Financial Services Royal Commission Final Report: What the insurance industry needs to know

Financial Services Update - 18 February 2019

Summary

Since the start of hearings 12 months ago, headlines about the Royal Commission have largely focused on the banking, superannuation and financial planning sectors.

Whilst the insurance industry may have escaped close scrutiny, the Final Report made up for this with a range of recommendations that will have important ramifications for the industry.

This is the first article in our two-part series on the Financial Services Royal Commission. Our second article will provide a more in-depth review of the key recommendations.  

Quick links

The big picture

You don't need to read all 76 recommendations.

Four key observations pervade the Final Report. No matter what changes are made to insurance laws or to the approach taken by regulators, insurers and intermediaries should be largely unaffected if they have regard to these key observations when formulating risk frameworks, compliance and remuneration policies, underwriting and claims guidelines and simply when interacting with clients:

  • Neither encourage nor reward misconduct
    All industry participants should review the remuneration and other incentives they offer their officers, employees and agents and ask what behaviour they are they fostering. In an environment of online sales channels, outsourced call centres and renewals through smartphones, there are abundant opportunities to put revenue generation ahead of dealing with customers fairly. Boards and senior management are responsible for creating and cultivating the culture within their organisations not only through their own conduct but through the policies that prescribe, reward and, when necessary, punish the conduct of their personnel.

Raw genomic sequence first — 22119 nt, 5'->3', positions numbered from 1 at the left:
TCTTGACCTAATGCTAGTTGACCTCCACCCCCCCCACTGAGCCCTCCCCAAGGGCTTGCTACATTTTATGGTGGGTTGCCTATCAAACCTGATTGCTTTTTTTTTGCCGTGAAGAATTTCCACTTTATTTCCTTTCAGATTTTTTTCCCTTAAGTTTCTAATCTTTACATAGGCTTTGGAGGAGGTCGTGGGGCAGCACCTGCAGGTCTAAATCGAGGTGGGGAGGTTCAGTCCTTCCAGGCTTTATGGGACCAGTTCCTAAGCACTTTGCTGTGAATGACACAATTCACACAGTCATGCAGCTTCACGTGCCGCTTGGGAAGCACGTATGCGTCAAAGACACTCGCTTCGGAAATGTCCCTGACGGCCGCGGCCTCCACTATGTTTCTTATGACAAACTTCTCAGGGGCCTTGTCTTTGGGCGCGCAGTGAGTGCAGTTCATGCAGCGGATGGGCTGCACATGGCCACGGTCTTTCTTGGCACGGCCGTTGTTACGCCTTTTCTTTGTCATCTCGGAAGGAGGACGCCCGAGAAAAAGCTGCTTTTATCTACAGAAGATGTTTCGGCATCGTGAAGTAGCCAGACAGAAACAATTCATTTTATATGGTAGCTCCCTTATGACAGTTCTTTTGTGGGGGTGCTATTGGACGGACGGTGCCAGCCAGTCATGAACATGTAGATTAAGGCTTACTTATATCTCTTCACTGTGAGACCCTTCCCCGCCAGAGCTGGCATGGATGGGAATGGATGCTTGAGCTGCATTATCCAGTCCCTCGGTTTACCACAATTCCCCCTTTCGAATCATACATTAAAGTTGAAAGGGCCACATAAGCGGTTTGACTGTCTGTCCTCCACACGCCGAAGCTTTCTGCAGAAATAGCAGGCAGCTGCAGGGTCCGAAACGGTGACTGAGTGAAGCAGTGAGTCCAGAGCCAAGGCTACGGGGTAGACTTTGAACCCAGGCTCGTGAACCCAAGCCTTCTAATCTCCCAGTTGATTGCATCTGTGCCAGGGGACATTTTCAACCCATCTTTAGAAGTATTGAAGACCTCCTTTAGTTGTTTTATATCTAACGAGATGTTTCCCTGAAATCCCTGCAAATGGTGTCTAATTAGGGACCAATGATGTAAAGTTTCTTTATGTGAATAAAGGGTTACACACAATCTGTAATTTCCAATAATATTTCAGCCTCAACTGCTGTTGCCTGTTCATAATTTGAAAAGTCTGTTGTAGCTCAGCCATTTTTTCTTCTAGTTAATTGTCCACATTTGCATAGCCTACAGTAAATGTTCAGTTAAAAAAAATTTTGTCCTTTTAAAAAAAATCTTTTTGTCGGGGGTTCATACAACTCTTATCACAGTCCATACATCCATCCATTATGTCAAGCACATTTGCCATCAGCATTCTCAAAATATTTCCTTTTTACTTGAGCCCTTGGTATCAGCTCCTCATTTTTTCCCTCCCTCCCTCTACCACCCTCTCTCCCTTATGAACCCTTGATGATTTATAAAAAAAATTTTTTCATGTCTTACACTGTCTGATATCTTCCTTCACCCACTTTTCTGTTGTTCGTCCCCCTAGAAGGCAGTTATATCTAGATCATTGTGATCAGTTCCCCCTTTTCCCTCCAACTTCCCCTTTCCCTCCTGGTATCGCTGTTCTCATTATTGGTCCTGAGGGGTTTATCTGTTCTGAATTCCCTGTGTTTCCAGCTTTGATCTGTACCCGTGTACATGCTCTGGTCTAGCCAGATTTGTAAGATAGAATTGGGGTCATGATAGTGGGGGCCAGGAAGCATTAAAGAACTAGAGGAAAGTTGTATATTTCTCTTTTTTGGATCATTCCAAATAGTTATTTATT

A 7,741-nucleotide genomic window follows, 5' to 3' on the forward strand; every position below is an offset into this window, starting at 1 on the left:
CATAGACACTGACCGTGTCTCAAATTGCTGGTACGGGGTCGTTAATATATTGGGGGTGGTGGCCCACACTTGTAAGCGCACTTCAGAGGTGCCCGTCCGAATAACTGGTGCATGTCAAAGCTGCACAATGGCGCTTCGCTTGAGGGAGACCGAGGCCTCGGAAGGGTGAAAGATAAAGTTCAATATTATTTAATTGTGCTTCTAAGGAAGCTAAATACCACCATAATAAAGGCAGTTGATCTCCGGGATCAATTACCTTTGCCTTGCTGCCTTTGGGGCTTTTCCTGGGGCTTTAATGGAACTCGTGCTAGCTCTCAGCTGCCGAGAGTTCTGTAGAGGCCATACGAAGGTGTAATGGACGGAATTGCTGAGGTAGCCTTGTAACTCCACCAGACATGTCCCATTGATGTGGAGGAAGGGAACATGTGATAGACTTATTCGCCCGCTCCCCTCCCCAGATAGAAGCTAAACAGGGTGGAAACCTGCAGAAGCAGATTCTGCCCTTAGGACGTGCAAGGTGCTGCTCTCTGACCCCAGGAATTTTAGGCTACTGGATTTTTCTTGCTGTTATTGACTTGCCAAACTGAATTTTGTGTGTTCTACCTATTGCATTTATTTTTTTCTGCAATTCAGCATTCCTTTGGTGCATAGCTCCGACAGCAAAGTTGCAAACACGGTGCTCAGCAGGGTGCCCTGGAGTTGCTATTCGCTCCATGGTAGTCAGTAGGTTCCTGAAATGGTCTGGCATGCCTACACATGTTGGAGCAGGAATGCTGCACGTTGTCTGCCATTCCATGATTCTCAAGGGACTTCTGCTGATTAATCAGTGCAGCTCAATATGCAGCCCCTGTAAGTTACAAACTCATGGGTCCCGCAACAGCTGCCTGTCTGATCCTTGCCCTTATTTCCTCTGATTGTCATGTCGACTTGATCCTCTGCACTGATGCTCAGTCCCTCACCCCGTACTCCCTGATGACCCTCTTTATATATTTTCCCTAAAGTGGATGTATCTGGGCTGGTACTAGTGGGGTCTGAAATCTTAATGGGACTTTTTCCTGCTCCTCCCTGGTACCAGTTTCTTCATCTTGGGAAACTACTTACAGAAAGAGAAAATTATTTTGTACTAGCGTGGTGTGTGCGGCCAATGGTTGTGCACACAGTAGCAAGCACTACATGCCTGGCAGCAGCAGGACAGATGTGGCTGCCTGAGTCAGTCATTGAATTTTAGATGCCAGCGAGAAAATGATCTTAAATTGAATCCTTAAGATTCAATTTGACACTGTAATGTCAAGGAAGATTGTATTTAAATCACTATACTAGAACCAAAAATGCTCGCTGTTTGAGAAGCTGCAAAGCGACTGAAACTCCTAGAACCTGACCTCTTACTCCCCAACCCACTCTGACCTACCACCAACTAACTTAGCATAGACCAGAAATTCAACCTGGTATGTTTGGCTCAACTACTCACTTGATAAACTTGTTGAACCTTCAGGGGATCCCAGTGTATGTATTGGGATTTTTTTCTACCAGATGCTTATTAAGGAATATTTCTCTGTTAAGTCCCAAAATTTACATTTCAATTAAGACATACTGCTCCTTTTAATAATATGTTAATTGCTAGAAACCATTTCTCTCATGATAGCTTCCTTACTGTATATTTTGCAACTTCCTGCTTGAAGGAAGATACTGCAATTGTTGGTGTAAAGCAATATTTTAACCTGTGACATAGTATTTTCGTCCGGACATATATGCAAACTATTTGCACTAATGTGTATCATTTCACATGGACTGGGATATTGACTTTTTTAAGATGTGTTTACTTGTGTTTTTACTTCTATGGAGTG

• Recognise imbalances of power and  knowledge
    In insurance, imbalances of knowledge and power abound. Often, the insured will know more about the likelihood of a claimable event than the insurer (hence the importance of the duty of disclosure). However, insurers and their representatives need to be conscious at all times of the imbalance that exists simply because, as we all know, insureds do not read the terms of retail policies until it is time to make a claim. The imbalance this creates is unlikely to change, despite attempts by legislators to change the status quo.

    The duty of utmost good faith applies to both the insurer and the insured but the Royal Commission is a timely reminder for insurers to fulfil that duty not only when selling insurance but also when dealing with claims.

  • Consider in whose interests you act and respect those interests
    Once upon a time, the label 'broker' or 'agent' provided a useful indication of whether an intermediary acted on behalf of an insured or an insurer. Those days have passed and in many cases, it takes a savvy insured to identify on whose behalf an intermediary is acting when recommending a policy. It is now more important than ever that brokers identify and act on potential conflicts of interest. There is little point attempting to rely on a disclaimer in a financial services guide if your sales scripts, product literature and other interactions with clients leave them with the impression that you are acting in their best interests when pursuing a sale that is in your best interests.